Although each ransomware variant is unique, they still work in similar ways. There are generic traits seen with these behaviors.

File-system behavior

Most ransomware will place payment instruction files in the directory of the files that it’s going to encrypt. These files are usually in the form of a text, image and/or URL. It may even include a popup window notifying the user that his files are being held ransom and require a ransom.

Network behavior

Ransomware will encrypt files on drives that are network mapped on the computer as a side effect. This can affect an entire business that relies on network shares for their data, potentially spreading from one computer, to the server, to all other computers that access that server. Having a proper backup solution in place may be the only solution to protecting your data.
As we find encrypted files on a network share, we can use that to determine which user was initially infected with the ransomware by checking the creator of the instruction files on the share. This tells us which computer to disconnect from the network. The goal is to disconnect the infected user as quickly as possible from the network to prevent any further damage.

So where did the Ransomware come from?

One method for installing ransomware is through certain websites. These may be malicious websites, set up by criminals for the sole purpose of infecting website visitors, or they may be legitimate websites that have been compromised by infected advertisements or links by the criminals and used to spread malware.
Another way ransomware can install on your computer is through the opening of email attachments in SPAM or infected emails. These malicious emails may have what looks like regular files attached, but once you open them, your computer is at risk of becoming infected with malware. You may not even see it happening.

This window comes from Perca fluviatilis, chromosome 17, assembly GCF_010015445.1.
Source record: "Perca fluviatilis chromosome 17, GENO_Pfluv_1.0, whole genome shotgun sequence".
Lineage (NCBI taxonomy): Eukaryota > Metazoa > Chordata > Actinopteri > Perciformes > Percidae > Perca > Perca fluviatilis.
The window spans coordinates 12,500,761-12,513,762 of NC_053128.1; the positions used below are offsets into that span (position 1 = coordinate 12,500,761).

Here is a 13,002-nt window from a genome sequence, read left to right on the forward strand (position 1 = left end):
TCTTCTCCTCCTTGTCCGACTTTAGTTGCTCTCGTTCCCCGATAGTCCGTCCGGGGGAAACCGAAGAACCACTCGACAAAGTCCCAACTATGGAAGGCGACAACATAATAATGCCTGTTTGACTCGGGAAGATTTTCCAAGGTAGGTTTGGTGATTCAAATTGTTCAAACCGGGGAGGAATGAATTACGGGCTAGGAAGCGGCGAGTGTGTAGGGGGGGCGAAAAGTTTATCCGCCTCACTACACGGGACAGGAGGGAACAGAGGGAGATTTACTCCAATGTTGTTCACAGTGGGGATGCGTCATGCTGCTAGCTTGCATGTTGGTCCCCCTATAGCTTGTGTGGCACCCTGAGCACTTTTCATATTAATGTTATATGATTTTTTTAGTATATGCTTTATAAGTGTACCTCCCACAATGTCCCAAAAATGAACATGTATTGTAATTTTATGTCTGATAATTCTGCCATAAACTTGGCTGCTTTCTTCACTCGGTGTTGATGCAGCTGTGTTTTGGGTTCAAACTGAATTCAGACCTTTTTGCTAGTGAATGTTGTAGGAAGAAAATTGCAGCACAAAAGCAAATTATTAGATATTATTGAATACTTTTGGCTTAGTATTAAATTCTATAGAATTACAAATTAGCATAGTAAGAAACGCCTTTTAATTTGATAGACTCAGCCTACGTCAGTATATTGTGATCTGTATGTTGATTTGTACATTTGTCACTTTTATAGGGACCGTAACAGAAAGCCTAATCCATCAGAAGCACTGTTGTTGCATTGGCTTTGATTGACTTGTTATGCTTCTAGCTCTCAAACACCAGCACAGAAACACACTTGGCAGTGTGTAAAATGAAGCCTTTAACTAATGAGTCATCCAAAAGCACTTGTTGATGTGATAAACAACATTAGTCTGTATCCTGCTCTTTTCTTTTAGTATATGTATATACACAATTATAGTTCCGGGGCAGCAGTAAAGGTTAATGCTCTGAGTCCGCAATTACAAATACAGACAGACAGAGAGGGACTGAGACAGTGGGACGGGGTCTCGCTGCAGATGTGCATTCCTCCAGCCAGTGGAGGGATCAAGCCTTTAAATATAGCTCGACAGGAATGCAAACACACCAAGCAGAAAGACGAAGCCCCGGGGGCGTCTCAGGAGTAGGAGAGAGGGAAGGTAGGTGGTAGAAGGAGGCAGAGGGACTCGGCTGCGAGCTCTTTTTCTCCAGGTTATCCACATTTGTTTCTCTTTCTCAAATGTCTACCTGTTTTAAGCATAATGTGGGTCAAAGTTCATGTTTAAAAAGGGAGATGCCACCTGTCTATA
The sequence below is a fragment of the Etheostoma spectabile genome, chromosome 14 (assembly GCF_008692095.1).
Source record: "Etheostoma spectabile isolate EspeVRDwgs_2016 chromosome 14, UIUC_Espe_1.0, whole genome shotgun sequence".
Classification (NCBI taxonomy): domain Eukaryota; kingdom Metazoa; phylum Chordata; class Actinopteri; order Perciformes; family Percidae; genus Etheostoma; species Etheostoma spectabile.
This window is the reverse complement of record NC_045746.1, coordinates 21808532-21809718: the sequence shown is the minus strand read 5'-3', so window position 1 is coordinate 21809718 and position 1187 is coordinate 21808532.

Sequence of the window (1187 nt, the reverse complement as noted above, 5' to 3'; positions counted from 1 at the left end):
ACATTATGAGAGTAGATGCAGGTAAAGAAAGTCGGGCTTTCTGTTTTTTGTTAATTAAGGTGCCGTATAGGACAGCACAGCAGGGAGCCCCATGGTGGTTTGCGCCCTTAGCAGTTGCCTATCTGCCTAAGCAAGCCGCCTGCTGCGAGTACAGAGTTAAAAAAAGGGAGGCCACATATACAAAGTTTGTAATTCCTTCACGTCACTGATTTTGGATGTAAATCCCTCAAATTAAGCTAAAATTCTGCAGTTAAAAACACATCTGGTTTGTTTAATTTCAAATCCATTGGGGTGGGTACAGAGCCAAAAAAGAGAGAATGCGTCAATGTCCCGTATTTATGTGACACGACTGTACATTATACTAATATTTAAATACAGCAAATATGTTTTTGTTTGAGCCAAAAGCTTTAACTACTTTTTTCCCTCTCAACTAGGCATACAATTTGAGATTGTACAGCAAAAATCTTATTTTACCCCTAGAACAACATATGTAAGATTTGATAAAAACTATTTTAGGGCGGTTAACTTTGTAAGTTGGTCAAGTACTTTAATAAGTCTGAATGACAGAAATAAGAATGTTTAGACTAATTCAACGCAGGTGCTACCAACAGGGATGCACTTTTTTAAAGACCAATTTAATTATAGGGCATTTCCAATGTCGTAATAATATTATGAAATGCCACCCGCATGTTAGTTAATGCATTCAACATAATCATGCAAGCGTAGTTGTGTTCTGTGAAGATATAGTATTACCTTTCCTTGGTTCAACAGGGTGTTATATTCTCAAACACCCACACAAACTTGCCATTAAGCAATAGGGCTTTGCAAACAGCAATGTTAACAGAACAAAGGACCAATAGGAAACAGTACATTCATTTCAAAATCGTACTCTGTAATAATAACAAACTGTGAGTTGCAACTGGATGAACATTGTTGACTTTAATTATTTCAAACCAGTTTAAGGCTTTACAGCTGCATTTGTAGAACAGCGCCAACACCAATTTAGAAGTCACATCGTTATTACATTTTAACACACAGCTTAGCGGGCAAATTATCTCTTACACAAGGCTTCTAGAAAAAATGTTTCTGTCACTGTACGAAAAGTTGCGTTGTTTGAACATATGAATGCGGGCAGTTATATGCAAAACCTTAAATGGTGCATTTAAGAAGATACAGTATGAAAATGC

Ransomware on Mobil Devices

Ransomware for mobile devices is becoming more common and now have the ability to lock your smartphone or tablet or even encrypt the files stored on these devices. Criminals have learned that we are more dependent upon our phones and tablets than ever before. In some instances, they are more frequently used than our computers, explaining the increase in “mobile malware”.

Follow these tips to stay protected from ransomware.

  • Make sure you have a quality, antivirus program installed on your network, and that it continues to be updated on a regular basis. This also includes installing a reputable security app on your phone and tablets.
  • Keep the operating system and all software on your computers & servers up-to-date by installing the latest security patches and updates.
  • Consider adding a mail-filtering service that not only protects your email from SPAM, but also adds manageability and virus protection. Some services, such as MailWatch from CMS, will continue to spool your email when your connectivity is down, protecting you from lost emails.
  • Avoid downloading software or mobile apps not necessary to your work and only download from trusted sources.
  • Most importantly, Backup! For your network, have a data backup solution in place that protects your critical data on your network so that if anything does happen, you have an untainted backup source to retrieve from and restore to your network. And don’t forget to back up your mobile device to a reliable cloud source that you can retrieve from and restore.